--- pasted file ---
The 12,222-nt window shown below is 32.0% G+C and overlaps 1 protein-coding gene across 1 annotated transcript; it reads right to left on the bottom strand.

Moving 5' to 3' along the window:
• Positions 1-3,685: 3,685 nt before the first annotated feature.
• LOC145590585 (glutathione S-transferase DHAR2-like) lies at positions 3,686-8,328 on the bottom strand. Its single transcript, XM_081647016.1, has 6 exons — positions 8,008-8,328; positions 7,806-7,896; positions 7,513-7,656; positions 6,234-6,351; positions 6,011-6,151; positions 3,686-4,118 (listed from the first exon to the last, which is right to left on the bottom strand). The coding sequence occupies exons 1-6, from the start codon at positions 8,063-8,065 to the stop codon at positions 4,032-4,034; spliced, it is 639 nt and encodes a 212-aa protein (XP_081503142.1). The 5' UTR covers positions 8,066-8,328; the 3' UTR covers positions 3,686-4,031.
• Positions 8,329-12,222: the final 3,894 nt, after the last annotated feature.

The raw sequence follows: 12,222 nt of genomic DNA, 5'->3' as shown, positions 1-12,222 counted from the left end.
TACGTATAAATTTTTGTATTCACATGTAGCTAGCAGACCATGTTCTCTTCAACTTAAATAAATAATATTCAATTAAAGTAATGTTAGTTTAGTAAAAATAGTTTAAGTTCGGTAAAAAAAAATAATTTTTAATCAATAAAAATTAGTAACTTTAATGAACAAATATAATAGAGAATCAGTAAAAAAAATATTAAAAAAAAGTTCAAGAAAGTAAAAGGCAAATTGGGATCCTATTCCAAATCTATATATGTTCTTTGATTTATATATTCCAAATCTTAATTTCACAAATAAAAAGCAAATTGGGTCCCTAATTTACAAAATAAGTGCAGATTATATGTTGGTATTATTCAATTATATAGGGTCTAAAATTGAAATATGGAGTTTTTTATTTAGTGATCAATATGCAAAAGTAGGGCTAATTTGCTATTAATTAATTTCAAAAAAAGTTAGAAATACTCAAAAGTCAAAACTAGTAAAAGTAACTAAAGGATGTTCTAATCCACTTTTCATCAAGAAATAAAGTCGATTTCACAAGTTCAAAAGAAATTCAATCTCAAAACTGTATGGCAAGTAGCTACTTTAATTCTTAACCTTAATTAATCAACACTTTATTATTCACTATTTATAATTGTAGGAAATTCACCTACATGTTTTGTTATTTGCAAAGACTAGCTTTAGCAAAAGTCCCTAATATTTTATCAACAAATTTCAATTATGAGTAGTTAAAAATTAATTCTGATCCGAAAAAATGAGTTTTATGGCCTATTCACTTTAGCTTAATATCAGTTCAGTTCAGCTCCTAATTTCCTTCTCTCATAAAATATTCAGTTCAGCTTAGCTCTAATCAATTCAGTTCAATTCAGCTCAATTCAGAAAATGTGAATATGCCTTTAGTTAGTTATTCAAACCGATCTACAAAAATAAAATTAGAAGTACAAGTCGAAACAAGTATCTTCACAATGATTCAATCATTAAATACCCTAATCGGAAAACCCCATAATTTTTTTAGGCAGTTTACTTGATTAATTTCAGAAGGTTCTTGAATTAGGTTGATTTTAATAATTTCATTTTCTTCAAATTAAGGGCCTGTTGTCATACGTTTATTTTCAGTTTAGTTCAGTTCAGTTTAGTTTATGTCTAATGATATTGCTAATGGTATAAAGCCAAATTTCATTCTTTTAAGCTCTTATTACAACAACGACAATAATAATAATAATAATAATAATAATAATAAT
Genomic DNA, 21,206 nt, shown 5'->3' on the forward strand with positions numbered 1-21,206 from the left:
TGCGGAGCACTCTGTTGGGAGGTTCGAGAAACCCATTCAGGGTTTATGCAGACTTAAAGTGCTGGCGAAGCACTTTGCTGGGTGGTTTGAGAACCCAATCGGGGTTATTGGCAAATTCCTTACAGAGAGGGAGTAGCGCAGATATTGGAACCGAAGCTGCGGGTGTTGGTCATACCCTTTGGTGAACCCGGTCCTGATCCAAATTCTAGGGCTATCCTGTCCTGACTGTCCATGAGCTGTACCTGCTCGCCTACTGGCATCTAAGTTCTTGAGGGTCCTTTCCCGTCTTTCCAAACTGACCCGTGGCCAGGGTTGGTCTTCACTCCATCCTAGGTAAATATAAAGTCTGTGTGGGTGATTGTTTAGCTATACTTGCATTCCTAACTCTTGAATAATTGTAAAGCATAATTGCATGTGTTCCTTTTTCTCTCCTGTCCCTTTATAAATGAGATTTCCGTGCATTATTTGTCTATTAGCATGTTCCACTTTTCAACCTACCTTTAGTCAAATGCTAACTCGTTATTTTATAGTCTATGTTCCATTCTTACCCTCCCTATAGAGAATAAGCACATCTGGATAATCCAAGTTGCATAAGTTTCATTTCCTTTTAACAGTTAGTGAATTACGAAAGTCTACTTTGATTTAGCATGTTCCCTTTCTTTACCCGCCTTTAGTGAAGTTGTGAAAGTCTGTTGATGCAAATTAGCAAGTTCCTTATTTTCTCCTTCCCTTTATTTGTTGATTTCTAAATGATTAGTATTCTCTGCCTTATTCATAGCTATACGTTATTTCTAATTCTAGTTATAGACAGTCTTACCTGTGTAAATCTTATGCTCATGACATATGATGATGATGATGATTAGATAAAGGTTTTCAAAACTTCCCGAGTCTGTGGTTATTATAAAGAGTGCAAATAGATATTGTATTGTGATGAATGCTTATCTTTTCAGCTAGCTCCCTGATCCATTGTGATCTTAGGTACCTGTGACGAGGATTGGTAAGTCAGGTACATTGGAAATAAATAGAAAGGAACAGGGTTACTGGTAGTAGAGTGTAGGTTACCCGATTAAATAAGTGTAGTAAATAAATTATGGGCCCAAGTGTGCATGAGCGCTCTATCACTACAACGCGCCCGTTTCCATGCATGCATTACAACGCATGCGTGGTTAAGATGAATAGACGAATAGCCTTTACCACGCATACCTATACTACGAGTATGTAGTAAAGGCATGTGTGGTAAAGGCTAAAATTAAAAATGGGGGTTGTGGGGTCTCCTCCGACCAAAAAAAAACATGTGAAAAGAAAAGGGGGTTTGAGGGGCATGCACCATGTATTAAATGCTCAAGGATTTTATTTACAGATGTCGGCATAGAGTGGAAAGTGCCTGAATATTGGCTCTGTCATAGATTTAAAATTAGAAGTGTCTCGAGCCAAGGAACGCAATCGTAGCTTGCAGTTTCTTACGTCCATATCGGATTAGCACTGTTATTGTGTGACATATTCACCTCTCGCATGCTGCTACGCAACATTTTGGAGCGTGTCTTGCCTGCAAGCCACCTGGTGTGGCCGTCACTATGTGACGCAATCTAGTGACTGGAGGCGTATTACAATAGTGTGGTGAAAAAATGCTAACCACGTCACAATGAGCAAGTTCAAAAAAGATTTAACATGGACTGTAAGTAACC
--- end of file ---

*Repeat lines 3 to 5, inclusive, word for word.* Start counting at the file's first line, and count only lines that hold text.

• Positions 1-3,685: 3,685 nt before the first annotated feature.
• LOC145590585 (glutathione S-transferase DHAR2-like) lies at positions 3,686-8,328 on the bottom strand. Its single transcript, XM_081647016.1, has 6 exons — positions 8,008-8,328; positions 7,806-7,896; positions 7,513-7,656; positions 6,234-6,351; positions 6,011-6,151; positions 3,686-4,118 (listed from the first exon to the last, which is right to left on the bottom strand). The coding sequence occupies exons 1-6, from the start codon at positions 8,063-8,065 to the stop codon at positions 4,032-4,034; spliced, it is 639 nt and encodes a 212-aa protein (XP_081503142.1). The 5' UTR covers positions 8,066-8,328; the 3' UTR covers positions 3,686-4,031.
• Positions 8,329-12,222: the final 3,894 nt, after the last annotated feature.